‘Dark Times, Luminous People’ is traditional indie-pop at its finest. I was transported back to my teenage back street bedroom, circa 1997, jumping around to jingly-jangly guitars. The lyrics are quite Ray Davies-like in this well constructed song; it’s punctuated with many clever little lyrics alongside great guitar riffs. The song is upbeat and gives a simple message about the dark recession-clad time we live in. With this topic, you can either write melancholic ballads about how its all terrible and depressing, which we already know, or, you can take it, put it into a great indie song that says stuff this, we are going to dance around anyway and not let the bad times grind us down ”â and D&TF definitely do the latter. It’s a great antidote to the daily tales of woe from number ten. It has 60s sounding organs and psychadelia as well as a crescendo ending that’s easy to get lost in. It is a great indie-pop song.
‘Summer Rain’ is unusual in its delivery and reminds me of a lot of those Pulp songs where Jarvis’s musings are delivered in quite an introverted way on stage that is truly show-stopping. On paper, when you look at a lot of Pulp lyrics, they don’t look like they’re going to work. Yet Jarvis’s stunning delivery pulls it off in a way only he could. I’m not sure anyone else could pull off the delivery of ‘Summer Rain’ lyrics in quite the same way Doyle does ”â it’s really quite special. I haven’t yet seen the band live, but from the clips on YouTube, Doyle looks as if he has that great front-man potential; the kind of “can’t keep you’re eyes off him”Â quality that all the really great front men have. His voice and delivery are fascinating to observe.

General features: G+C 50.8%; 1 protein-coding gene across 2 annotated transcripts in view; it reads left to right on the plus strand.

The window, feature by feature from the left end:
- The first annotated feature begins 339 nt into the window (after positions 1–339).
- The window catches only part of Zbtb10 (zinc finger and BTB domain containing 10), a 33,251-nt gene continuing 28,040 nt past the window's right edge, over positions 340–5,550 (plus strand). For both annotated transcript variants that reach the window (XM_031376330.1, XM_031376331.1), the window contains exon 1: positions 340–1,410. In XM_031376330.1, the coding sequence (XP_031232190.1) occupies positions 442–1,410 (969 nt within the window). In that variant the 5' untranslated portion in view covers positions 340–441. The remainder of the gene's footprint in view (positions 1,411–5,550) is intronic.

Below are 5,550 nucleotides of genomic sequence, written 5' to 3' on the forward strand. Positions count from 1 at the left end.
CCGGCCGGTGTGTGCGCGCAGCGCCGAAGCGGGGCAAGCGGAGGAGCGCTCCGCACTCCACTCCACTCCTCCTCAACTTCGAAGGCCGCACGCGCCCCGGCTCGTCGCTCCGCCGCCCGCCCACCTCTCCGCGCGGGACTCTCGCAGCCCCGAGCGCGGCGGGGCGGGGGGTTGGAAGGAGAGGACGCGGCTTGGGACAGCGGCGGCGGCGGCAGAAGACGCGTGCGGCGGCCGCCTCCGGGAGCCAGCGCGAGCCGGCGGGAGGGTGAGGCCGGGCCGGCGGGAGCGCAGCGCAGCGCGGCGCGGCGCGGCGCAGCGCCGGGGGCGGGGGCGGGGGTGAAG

The 60s run throughout the album, but very subtly and in a sophisticated way. A lot of the tracks are quite reminiscent of the best edgier stuff from that era ”â like the quirkier songs of bands like Manfred Man, The Searchers and Dave Clark Five. The song is the perfect post-breakup cure, again full of good metaphorical one-liners. It’s also got lots of la-la-la’s and ba-da-ba’s at the end to sing along to, which is always a good thing. Both have great pace and rhythm like many an old Bluetones song and its full on feet-stamping, dancing indie at its finest.
‘Shape and Form’ is one of my favourites on the album. Catchy acoustic guitar riffs get it off to a good start but that captivating voice brings it to life so poignantly. It’s a very lyrically smart song; each time I listen to it I think it’s about something different to what I thought it was originally. I’m a big admirer of songs that do that, songs that subvert traditional meanings ”â alas the very shape and forms of songs ”â and are full of metaphorical meanings. It’s a bit White Album era Beatles at times ”â it plays around with sound a lot; it appears to stop dead in the middle but then reignites, loudly and powerfully. It’s a long song at just over six minutes but startlingly beautiful.
There is an impressive sense of evolution throughout this debut album, and the electro indie synths on the album are a genius addition. Very addictive and a good starting point to get into D&TF I feel. ‘Black Battalions’ is a good acoustic little number which is quite dark ”â a bare your soul kind of record. ‘Saturday Morning’ and ‘You Didn’t Arrive’ are dreamy indie songs that you can imagine singing along to on a hazy summer’s day at a festival.
The band have developed a loyal following and there are many great live reviews for this band on the web, most notably from their support slot on The Undertones recent tour. The group have also been championed by Marc Riley on BBC6 Music, having played live “in session”Â slots on the show. After seeking out the music of this band this week, I’m truly excited about them and what they can achieve. I think it’s only a matter of time before people are shouting their names very loudly”Â¦
Doyle and the Fourfathers are live at Dry Bar in Manchester on 25th November 2011.
Further information about the band can be found here.